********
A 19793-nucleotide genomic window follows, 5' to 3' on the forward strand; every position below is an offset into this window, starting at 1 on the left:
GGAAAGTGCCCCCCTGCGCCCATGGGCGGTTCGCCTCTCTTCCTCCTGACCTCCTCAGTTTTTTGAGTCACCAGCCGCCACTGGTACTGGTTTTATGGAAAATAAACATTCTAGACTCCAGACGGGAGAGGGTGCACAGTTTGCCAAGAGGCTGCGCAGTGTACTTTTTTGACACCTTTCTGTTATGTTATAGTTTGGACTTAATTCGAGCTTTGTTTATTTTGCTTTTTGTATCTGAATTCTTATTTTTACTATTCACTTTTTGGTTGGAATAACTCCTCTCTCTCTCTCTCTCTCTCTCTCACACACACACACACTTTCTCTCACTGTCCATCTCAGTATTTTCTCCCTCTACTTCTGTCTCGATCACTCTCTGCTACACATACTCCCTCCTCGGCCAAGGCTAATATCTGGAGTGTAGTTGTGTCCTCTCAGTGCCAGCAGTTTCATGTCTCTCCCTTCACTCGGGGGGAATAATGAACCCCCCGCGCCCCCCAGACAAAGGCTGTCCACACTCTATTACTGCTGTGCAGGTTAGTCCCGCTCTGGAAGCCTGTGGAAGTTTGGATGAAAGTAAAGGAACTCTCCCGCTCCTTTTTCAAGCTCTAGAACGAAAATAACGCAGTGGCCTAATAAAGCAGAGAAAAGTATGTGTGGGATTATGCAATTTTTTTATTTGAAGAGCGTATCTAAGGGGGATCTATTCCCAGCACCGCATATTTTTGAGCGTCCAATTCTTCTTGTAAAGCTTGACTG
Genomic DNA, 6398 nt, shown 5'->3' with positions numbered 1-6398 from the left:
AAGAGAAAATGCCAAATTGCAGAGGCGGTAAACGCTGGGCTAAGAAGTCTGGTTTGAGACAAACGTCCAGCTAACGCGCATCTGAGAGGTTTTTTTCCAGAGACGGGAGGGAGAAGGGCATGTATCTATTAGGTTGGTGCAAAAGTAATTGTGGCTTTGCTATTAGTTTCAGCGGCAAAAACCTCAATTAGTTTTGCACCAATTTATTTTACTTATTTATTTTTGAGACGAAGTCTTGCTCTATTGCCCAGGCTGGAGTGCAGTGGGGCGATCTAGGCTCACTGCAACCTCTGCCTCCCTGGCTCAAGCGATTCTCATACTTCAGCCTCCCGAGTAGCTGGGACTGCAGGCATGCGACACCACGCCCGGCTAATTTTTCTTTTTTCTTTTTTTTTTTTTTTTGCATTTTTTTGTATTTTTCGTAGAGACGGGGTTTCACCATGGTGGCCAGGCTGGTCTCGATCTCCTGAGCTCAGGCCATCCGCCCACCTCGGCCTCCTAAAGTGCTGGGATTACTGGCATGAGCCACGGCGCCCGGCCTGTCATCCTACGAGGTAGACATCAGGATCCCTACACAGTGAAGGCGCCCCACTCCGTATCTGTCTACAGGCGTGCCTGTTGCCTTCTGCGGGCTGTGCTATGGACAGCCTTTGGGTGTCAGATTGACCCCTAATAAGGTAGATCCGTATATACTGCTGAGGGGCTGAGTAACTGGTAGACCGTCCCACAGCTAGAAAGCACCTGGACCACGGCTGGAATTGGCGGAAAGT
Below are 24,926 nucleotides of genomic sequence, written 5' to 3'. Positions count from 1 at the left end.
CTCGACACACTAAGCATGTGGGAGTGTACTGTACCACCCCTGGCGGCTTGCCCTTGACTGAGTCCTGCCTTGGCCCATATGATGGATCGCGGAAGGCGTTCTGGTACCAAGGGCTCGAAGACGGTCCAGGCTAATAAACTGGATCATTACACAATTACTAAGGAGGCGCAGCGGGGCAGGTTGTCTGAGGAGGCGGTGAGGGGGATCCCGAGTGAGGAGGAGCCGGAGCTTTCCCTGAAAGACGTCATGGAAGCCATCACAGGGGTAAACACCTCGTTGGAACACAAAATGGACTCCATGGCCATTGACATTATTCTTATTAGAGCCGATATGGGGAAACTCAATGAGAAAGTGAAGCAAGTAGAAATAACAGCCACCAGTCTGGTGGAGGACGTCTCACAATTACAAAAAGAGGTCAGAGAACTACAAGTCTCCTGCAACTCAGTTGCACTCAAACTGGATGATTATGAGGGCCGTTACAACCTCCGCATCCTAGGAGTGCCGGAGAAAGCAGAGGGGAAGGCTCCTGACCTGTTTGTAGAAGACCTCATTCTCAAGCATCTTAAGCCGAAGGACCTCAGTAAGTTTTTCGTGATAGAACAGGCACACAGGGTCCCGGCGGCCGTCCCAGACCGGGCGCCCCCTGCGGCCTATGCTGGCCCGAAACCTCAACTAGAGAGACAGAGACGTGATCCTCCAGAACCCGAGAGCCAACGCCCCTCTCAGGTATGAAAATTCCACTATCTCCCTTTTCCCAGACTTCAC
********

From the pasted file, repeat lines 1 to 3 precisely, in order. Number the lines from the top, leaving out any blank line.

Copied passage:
A 19793-nucleotide genomic window follows, 5' to 3' on the forward strand; every position below is an offset into this window, starting at 1 on the left:
GGAAAGTGCCCCCCTGCGCCCATGGGCGGTTCGCCTCTCTTCCTCCTGACCTCCTCAGTTTTTTGAGTCACCAGCCGCCACTGGTACTGGTTTTATGGAAAATAAACATTCTAGACTCCAGACGGGAGAGGGTGCACAGTTTGCCAAGAGGCTGCGCAGTGTACTTTTTTGACACCTTTCTGTTATGTTATAGTTTGGACTTAATTCGAGCTTTGTTTATTTTGCTTTTTGTATCTGAATTCTTATTTTTACTATTCACTTTTTGGTTGGAATAACTCCTCTCTCTCTCTCTCTCTCTCTCTCACACACACACACACTTTCTCTCACTGTCCATCTCAGTATTTTCTCCCTCTACTTCTGTCTCGATCACTCTCTGCTACACATACTCCCTCCTCGGCCAAGGCTAATATCTGGAGTGTAGTTGTGTCCTCTCAGTGCCAGCAGTTTCATGTCTCTCCCTTCACTCGGGGGGAATAATGAACCCCCCGCGCCCCCCAGACAAAGGCTGTCCACACTCTATTACTGCTGTGCAGGTTAGTCCCGCTCTGGAAGCCTGTGGAAGTTTGGATGAAAGTAAAGGAACTCTCCCGCTCCTTTTTCAAGCTCTAGAACGAAAATAACGCAGTGGCCTAATAAAGCAGAGAAAAGTATGTGTGGGATTATGCAATTTTTTTATTTGAAGAGCGTATCTAAGGGGGATCTATTCCCAGCACCGCATATTTTTGAGCGTCCAATTCTTCTTGTAAAGCTTGACTG
Genomic DNA, 6398 nt, shown 5'->3' with positions numbered 1-6398 from the left: